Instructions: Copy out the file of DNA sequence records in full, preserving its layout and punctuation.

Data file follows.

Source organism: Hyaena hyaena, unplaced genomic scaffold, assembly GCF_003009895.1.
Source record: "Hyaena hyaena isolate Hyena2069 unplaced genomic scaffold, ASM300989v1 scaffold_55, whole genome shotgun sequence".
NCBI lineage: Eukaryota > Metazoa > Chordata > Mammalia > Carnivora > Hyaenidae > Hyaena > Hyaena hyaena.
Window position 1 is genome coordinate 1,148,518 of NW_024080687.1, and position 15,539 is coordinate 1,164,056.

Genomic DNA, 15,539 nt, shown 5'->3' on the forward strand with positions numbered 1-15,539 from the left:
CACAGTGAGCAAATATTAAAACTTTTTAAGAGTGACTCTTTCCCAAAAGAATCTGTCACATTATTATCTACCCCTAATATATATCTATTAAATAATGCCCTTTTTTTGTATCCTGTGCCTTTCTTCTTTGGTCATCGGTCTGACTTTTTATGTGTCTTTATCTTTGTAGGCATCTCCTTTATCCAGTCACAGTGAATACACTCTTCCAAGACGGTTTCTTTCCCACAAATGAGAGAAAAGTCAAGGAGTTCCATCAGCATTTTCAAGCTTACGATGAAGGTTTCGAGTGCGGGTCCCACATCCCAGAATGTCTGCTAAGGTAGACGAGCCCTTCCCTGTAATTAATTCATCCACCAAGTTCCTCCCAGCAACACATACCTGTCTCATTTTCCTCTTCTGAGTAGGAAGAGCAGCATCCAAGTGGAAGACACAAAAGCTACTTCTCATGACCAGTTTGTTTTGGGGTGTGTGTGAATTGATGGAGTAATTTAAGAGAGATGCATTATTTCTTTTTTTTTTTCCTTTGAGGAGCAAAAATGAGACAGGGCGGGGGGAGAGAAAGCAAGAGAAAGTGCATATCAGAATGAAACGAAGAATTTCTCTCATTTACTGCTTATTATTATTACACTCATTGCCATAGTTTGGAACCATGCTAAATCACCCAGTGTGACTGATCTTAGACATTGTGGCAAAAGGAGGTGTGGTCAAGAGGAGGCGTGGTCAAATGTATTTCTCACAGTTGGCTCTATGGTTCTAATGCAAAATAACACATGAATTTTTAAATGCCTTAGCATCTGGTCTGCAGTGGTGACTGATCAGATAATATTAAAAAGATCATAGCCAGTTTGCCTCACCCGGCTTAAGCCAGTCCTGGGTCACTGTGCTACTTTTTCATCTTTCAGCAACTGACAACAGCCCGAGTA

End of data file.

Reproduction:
Source organism: Hyaena hyaena, unplaced genomic scaffold, assembly GCF_003009895.1.
Source record: "Hyaena hyaena isolate Hyena2069 unplaced genomic scaffold, ASM300989v1 scaffold_55, whole genome shotgun sequence".
NCBI lineage: Eukaryota > Metazoa > Chordata > Mammalia > Carnivora > Hyaenidae > Hyaena > Hyaena hyaena.
Window position 1 is genome coordinate 1,148,518 of NW_024080687.1, and position 15,539 is coordinate 1,164,056.

Genomic DNA, 15,539 nt, shown 5'->3' on the forward strand with positions numbered 1-15,539 from the left:
CACAGTGAGCAAATATTAAAACTTTTTAAGAGTGACTCTTTCCCAAAAGAATCTGTCACATTATTATCTACCCCTAATATATATCTATTAAATAATGCCCTTTTTTTGTATCCTGTGCCTTTCTTCTTTGGTCATCGGTCTGACTTTTTATGTGTCTTTATCTTTGTAGGCATCTCCTTTATCCAGTCACAGTGAATACACTCTTCCAAGACGGTTTCTTTCCCACAAATGAGAGAAAAGTCAAGGAGTTCCATCAGCATTTTCAAGCTTACGATGAAGGTTTCGAGTGCGGGTCCCACATCCCAGAATGTCTGCTAAGGTAGACGAGCCCTTCCCTGTAATTAATTCATCCACCAAGTTCCTCCCAGCAACACATACCTGTCTCATTTTCCTCTTCTGAGTAGGAAGAGCAGCATCCAAGTGGAAGACACAAAAGCTACTTCTCATGACCAGTTTGTTTTGGGGTGTGTGTGAATTGATGGAGTAATTTAAGAGAGATGCATTATTTCTTTTTTTTTTTCCTTTGAGGAGCAAAAATGAGACAGGGCGGGGGGAGAGAAAGCAAGAGAAAGTGCATATCAGAATGAAACGAAGAATTTCTCTCATTTACTGCTTATTATTATTACACTCATTGCCATAGTTTGGAACCATGCTAAATCACCCAGTGTGACTGATCTTAGACATTGTGGCAAAAGGAGGTGTGGTCAAGAGGAGGCGTGGTCAAATGTATTTCTCACAGTTGGCTCTATGGTTCTAATGCAAAATAACACATGAATTTTTAAATGCCTTAGCATCTGGTCTGCAGTGGTGACTGATCAGATAATATTAAAAAGATCATAGCCAGTTTGCCTCACCCGGCTTAAGCCAGTCCTGGGTCACTGTGCTACTTTTTCATCTTTCAGCAACTGACAACAGCCCGAGTA